Believe it or not, there is recourse in North Carolina for claiming pothole damages. But it’s about as tricky to win a case as navigating the infrastructural minefield that brought you here in the first place.
Contact your insurance company.
Find out the deductible and potential premium increase you’d incur if you were to submit an insurance claim. If it’s not worth the hike then opt out of submitting an insurance claim altogether. No record will appear on your claims history for simply inquiring so it can’t hurt.
Submit a claim for damages to the North Carolina.
Before submitting a claim for damages, be aware that the North Carolina Department of Transportation (NCDOT) is not liable for damage to tires or suspension systems from road conditions (like potholes). However, damage to steering, wheel rims, alignment, hubcaps, and other parts can be claimed for compensation. In addition, the motorist must show town authorities were aware of the pothole in question and yet did not repair it within a reasonable delay.
Motorists have 15 days after the pothole incident to submit a claim by registered mail to the NCDOT. Authorities are not necessarily going to accept your claim, but it’s certainly within your rights to file one.
To report a claim, use the NCDOT county directory for concerns such as potholes and send an e-mail directly to DOT engineers. Next complete this claim form and submit it to the appropriate county DOT office.
File a lawsuit.
A motorist can sue the town for damage on grounds of carelessness, negligence, or misconduct if he or she can prove, once again, that DOT authorities were aware of the pothole but did not repair it within a reasonable delay.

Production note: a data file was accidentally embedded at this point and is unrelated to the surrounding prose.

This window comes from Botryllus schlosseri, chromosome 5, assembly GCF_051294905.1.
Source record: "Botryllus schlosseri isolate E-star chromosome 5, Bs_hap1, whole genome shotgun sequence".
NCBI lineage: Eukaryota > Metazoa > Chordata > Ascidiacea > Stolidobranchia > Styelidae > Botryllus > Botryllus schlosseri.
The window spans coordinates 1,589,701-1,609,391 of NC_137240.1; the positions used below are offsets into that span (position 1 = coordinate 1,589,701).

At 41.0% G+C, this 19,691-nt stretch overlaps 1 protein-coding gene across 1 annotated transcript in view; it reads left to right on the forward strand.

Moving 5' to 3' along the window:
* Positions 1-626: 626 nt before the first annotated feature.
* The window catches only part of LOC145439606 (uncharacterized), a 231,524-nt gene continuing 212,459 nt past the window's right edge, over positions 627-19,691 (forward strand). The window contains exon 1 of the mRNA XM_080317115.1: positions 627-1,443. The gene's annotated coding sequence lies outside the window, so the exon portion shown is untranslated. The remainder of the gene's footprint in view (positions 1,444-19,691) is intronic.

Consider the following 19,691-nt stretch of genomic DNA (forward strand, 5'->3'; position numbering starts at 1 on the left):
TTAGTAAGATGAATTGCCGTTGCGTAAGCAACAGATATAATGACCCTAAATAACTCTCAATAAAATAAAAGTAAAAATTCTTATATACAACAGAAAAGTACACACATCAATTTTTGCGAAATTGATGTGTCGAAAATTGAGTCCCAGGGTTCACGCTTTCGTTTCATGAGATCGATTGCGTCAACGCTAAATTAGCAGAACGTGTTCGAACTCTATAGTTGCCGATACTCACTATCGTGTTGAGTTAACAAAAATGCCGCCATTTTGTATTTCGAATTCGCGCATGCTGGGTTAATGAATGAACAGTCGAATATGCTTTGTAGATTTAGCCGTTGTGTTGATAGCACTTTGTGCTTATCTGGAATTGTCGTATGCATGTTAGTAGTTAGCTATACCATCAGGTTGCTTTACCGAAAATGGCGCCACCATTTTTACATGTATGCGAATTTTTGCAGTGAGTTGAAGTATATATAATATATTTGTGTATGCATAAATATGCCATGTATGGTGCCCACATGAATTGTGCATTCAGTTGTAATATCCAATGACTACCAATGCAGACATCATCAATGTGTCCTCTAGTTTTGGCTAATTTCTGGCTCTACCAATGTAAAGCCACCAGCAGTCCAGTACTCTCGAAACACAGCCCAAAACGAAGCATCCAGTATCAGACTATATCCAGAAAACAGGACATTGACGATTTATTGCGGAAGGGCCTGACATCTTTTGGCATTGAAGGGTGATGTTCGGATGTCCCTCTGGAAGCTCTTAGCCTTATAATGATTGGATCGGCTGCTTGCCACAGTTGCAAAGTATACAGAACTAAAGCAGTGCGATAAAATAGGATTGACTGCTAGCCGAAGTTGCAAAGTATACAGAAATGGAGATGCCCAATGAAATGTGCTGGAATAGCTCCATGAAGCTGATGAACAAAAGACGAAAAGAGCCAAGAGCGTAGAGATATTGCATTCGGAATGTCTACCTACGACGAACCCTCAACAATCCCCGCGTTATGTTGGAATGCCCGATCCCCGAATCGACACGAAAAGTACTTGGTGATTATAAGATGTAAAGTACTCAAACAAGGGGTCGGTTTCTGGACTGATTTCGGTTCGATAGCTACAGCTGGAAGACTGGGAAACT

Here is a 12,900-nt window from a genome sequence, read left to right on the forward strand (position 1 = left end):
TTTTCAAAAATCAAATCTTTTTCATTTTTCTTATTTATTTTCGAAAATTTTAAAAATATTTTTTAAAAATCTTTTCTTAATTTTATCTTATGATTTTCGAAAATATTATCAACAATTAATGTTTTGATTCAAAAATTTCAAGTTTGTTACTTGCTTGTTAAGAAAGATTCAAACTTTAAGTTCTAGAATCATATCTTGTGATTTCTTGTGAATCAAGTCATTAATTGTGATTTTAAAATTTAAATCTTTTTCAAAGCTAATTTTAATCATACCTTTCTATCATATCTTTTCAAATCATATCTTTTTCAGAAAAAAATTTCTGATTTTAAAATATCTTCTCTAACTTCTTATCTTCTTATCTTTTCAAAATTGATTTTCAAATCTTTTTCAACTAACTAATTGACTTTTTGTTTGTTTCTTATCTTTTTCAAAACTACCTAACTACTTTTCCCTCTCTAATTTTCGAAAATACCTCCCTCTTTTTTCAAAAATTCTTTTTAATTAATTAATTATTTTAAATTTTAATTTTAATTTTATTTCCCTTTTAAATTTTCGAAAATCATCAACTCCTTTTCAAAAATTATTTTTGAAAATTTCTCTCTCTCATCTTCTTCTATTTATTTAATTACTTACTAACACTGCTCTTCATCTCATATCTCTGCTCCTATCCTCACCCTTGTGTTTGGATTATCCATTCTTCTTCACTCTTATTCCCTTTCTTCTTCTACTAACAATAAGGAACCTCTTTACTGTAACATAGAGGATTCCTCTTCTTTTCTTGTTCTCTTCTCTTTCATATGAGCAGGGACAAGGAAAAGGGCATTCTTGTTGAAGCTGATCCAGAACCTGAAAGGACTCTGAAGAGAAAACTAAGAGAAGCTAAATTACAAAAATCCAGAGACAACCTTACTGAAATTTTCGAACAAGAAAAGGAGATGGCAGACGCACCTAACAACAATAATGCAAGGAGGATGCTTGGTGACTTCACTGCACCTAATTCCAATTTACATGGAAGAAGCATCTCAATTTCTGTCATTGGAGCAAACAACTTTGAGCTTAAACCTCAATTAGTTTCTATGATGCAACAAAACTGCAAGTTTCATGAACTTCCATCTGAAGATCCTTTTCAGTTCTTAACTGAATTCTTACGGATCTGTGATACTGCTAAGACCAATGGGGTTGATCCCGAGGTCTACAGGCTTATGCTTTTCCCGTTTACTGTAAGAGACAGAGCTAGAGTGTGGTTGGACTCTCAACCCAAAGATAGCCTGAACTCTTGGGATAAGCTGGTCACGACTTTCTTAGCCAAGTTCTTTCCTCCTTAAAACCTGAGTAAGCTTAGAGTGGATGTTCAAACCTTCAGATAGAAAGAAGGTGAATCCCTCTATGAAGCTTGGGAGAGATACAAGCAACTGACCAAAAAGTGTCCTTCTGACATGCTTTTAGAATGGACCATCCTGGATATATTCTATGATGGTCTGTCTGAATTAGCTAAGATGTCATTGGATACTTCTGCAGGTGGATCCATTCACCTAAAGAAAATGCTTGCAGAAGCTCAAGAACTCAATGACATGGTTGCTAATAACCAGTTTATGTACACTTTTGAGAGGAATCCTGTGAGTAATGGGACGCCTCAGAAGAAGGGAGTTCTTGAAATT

Motorists have a six-month window to file a lawsuit. The case goes through Small Claims Court if reported damages are less than $5,000 (which is most likely in the case of pothole damage) and no lawyer need be involved.
Burden of proof is on the motorist.
Winning a lawsuit and/or a claim against the North Carolina Department of Transportation for vehicular damage from potholes is no easy feat. As previously mentioned, the state is not liable for tire or suspension system damage so the repairs will have to exclude the latter parts in order for a case to hold up. In addition, the motorist must prove the city was aware of the pothole and neglected to fix it within a reasonable delay.
Present a solid case.
• Take pictures of the pothole.
• Gather witnesses who were aware of the pothole and how long it was in disrepair (e.g., passengers, residents, motorists, local merchants, etc.)
• Have a repair estimate from a recognized garage indicating the damage was on car parts other than tires and/or suspension.
• Present proof of the date the pothole was reported (e.g., email to the town, letter, etc.)